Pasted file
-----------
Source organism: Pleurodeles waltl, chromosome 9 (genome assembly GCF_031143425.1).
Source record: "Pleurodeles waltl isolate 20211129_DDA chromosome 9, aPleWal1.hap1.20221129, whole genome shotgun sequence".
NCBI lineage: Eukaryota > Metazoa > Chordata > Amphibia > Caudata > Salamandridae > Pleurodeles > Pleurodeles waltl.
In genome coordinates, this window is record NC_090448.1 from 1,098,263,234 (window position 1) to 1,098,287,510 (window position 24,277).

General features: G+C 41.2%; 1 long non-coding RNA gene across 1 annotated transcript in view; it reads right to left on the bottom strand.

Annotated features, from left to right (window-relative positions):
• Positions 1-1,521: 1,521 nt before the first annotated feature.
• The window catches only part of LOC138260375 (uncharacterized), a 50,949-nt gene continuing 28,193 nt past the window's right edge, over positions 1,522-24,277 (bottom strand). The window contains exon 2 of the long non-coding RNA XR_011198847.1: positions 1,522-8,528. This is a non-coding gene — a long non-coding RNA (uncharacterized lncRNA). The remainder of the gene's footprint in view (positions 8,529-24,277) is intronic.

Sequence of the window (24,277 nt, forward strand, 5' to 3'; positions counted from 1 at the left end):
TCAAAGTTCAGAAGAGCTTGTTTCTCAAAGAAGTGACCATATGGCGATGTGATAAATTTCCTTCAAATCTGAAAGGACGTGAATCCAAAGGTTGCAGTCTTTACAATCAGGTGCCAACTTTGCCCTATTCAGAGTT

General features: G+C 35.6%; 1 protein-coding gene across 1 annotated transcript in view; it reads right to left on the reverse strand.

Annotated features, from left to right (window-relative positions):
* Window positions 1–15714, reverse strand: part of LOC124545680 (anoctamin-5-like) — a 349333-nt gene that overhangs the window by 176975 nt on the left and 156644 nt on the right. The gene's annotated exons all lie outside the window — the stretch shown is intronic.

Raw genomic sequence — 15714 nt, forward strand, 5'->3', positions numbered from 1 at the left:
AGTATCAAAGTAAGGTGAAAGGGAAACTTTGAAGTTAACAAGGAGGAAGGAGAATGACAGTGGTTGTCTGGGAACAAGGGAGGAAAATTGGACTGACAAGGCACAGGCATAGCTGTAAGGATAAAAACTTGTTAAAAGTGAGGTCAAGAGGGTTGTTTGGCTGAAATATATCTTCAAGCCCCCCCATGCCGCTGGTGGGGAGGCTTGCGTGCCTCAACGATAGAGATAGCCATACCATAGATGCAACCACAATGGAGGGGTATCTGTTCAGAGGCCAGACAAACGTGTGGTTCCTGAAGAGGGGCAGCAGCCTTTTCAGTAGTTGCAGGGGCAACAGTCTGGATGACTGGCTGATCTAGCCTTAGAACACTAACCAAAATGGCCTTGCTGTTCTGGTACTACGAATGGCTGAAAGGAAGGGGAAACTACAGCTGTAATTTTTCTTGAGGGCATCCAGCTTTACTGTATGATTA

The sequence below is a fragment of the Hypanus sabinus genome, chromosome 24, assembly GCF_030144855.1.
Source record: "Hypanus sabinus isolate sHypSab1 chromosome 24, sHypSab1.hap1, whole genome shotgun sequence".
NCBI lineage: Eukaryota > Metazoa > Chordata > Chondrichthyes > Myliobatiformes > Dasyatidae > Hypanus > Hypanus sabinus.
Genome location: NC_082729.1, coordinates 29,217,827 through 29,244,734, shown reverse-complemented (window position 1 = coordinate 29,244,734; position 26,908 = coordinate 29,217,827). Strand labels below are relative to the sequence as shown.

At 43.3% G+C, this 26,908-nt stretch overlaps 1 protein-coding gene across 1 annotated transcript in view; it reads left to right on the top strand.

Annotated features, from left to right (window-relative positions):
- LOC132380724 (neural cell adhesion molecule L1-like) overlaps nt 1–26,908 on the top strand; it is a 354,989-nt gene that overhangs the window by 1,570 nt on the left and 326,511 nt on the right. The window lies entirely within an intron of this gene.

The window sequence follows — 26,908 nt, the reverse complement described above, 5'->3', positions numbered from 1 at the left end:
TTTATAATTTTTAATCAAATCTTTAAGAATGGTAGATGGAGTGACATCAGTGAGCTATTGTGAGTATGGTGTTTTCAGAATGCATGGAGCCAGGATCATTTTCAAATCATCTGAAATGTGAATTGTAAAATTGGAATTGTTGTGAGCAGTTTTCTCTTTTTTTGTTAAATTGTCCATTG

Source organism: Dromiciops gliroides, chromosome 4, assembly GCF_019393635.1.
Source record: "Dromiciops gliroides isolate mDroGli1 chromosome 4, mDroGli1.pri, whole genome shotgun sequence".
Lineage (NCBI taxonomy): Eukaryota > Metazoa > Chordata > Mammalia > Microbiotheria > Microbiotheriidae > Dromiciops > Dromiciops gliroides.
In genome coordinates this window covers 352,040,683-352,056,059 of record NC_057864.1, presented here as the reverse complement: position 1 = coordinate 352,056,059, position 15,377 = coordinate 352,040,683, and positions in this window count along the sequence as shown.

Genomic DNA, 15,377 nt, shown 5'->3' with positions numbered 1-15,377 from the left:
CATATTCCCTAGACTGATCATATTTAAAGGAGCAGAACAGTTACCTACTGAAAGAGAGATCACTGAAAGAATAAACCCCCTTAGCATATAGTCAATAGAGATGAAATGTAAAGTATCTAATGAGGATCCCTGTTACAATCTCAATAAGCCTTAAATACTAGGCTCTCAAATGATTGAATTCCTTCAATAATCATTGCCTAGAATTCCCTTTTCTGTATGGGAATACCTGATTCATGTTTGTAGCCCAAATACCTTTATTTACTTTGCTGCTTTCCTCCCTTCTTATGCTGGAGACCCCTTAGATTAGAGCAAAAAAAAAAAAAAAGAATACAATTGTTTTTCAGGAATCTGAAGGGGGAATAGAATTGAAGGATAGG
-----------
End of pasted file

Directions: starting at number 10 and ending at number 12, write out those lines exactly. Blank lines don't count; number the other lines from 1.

TCAAAGTTCAGAAGAGCTTGTTTCTCAAAGAAGTGACCATATGGCGATGTGATAAATTTCCTTCAAATCTGAAAGGACGTGAATCCAAAGGTTGCAGTCTTTACAATCAGGTGCCAACTTTGCCCTATTCAGAGTT

General features: G+C 35.6%; 1 protein-coding gene across 1 annotated transcript in view; it reads right to left on the reverse strand.

Annotated features, from left to right (window-relative positions):